Since you arrived at St. Jude, you have been surrounded by people who are here to treat your child’s disease. They are also here to help your child cope with the impact of the disease on her daily life. You know your child’s doctors, nurses, and child life specialist. Perhaps you have talked to a dietitian or social worker. The help you receive depends on the issues you face. A staff member has referred your child to Rehabilitation Services if she is having trouble with hearing, speech, strength, balance, or anything else that affects her ability to function at her highest level.
The Rehabilitation Services team includes: audiologists, physical therapists, speech-language pathologists, prosthetists, and orthotists. They all work together to help your child achieve or regain a higher level of independence. Another important member of this group is the occupational therapist (OT). Occupational therapists assess and treat the impact of trauma, disease, and disability on a person’s daily life.
What is occupational therapy?
At any age, we all have many occupations (tasks) that fill our daily routine. The lives of children are filled with basic skills such as eating, playing, and interacting well with family and friends. Throughout our lives we work to develop or adapt our skills to perform the tasks of our daily routine.
The OT will help your child thrive and develop the new skills she needs for learning, playing, and growing. This staff member will help your child in many areas – physical, mental, and social. If your child has trouble developing or improving certain skills, the OT will offer ideas for reaching the highest level of function your child can attain.
How does OT differ from other therapies?
Other types of therapy services include physical and speech therapy. Physical therapy (PT) focuses on gross motor skills. This includes big muscle and joint movements needed for walking, running, and playing. PT also covers the motion, strength, and coordination needed for these activities.
Speech therapy focuses on how a person communicates (talks, listens). The speech therapist will look at how a child says letters and words. The therapist will also assess that child’s mental ability to learn and remember words.
Occupational therapy focuses on fine motor skills. This includes the small movements needed for tasks using the arms and hands. These skills are used in dressing, eating, playing with toys, and writing. OT covers the motion, strength, and coordination of these small muscles and joints.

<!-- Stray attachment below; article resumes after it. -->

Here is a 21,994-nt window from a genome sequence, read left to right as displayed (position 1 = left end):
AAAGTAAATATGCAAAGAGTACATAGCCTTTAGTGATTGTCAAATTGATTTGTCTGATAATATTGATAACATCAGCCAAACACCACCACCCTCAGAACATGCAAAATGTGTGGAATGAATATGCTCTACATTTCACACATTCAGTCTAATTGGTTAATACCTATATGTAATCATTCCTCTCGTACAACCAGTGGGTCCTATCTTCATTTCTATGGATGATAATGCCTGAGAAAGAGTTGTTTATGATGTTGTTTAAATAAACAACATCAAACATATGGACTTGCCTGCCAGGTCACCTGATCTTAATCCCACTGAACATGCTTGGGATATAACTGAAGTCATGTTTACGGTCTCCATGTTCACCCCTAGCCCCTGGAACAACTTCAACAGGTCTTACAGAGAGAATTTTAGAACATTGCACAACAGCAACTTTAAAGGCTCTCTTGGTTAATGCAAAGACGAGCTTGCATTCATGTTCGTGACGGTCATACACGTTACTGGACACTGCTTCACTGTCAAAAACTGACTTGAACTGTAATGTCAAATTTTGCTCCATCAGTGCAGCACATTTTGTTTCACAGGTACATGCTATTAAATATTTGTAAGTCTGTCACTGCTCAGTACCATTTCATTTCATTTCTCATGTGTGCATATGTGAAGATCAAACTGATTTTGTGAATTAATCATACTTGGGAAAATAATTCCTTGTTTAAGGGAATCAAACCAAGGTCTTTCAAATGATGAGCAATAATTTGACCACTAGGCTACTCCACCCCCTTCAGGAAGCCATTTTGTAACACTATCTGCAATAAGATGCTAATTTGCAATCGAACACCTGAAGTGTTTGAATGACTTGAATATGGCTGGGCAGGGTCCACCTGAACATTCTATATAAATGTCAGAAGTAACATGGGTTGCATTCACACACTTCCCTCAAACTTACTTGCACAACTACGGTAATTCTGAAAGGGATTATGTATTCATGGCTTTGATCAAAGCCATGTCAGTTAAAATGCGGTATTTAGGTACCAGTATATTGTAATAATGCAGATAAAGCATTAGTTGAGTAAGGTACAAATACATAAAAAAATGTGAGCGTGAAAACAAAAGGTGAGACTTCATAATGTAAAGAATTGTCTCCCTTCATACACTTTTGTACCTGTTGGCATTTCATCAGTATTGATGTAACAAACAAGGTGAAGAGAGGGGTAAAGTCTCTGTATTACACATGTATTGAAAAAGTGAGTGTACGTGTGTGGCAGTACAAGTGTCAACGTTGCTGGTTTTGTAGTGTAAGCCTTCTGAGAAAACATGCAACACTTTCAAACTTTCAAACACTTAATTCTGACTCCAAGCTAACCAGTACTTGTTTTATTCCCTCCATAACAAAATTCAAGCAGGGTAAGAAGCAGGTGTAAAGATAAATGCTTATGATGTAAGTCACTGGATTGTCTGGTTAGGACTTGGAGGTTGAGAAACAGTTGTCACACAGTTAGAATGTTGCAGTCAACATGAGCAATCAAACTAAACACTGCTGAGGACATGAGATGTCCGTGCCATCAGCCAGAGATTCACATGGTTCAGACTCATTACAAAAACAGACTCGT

Your OT can also assess and treat much more than muscles and joints. This staff member will offer treatment for the mental, social, and emotional skills that your child needs to take part in activities that are suited for her age. The OT will look at how your child learns about the world around her. This includes how she uses information to solve problems and to understand how things relate – people and objects, time and space, cause and effect.
What else can OT do?
Along with the five senses – hearing, sight, smell, taste, and touch -- movement also plays a role in the way our brains process information about the world around us. Some children have problems trying to receive, organize, and process information from one or all of the senses. This condition is called sensory processing disorder. These children may be more sensitive or less sensitive than other children to the stimuli they receive from their senses. OT treatment may include:
- Helping the child tolerate hair washing,
- Helping the child re-learn how to make parts of the body move together, or
- Teaching the child ways to sit quietly in a classroom to learn.
OT may also help your child if she has vision problems or trouble with perception. These skills are needed for success in school as well as at home. For example, a child may have problems finding a specific word on a chalkboard full of writing. Or a child may have trouble when trying to complete puzzles, find shapes, or read. OT can help children enhance their visual skills, develop eye-hand coordination, or offer ideas that will make play or learning easier.
What will the OT do with my child?
First the OT will assess your child to find out if there are any areas of concern. Next, the OT will work with you and your child to create a treatment plan and set goals. Treatment may include teaching a child new skills or another way of doing a task. For example, if a child is unable to use both hands she may learn to tie her shoes with one (1) hand. The OT may give the child helpful tools, such as elastic shoelaces, and then teach the child how to use them. Goals are often reached through play. Play is crucial for every child’s development.
To learn more about occupational therapy, call Rehabilitation Services, and ask to speak to an occupational therapist. If you are inside the hospital, dial 3621. Locally, call 595-3621. If you are outside the Memphis area, dial toll-free 1-866-2STJUDE (1-866-278-5833), extension 3621.
This document is not intended to take the place of the care and attention of your personal physician or other professional medical services. Our aim is to promote active participation in your care and treatment by providing information and education. Questions about individual health concerns or specific treatment options should be discussed with your physician.
St. Jude complies with health care-related federal civil rights laws and does not discriminate on the basis of race, color, national origin, age, disability, or sex.
ATTENTION: If you speak another language, assistance services, free of charge, are available to you. Call 1-866-278-5833 (TTY: 1-901-595-1040).
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